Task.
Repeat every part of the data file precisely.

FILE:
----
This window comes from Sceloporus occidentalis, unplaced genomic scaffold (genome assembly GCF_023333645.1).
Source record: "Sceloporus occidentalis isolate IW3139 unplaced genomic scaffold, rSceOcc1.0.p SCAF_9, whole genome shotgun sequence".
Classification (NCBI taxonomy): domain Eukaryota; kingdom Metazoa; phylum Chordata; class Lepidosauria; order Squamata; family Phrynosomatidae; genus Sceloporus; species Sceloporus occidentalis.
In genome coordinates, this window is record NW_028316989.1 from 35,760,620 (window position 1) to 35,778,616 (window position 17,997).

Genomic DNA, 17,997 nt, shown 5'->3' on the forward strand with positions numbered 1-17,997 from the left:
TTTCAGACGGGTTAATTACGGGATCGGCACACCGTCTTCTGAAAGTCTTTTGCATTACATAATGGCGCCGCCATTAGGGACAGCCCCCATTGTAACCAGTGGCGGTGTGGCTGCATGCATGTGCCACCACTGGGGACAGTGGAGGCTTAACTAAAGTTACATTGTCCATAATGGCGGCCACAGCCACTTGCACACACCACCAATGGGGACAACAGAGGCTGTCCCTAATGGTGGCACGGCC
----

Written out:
This window comes from Sceloporus occidentalis, unplaced genomic scaffold (genome assembly GCF_023333645.1).
Source record: "Sceloporus occidentalis isolate IW3139 unplaced genomic scaffold, rSceOcc1.0.p SCAF_9, whole genome shotgun sequence".
Classification (NCBI taxonomy): domain Eukaryota; kingdom Metazoa; phylum Chordata; class Lepidosauria; order Squamata; family Phrynosomatidae; genus Sceloporus; species Sceloporus occidentalis.
In genome coordinates, this window is record NW_028316989.1 from 35,760,620 (window position 1) to 35,778,616 (window position 17,997).

Genomic DNA, 17,997 nt, shown 5'->3' on the forward strand with positions numbered 1-17,997 from the left:
TTTCAGACGGGTTAATTACGGGATCGGCACACCGTCTTCTGAAAGTCTTTTGCATTACATAATGGCGCCGCCATTAGGGACAGCCCCCATTGTAACCAGTGGCGGTGTGGCTGCATGCATGTGCCACCACTGGGGACAGTGGAGGCTTAACTAAAGTTACATTGTCCATAATGGCGGCCACAGCCACTTGCACACACCACCAATGGGGACAACAGAGGCTGTCCCTAATGGTGGCACGGCC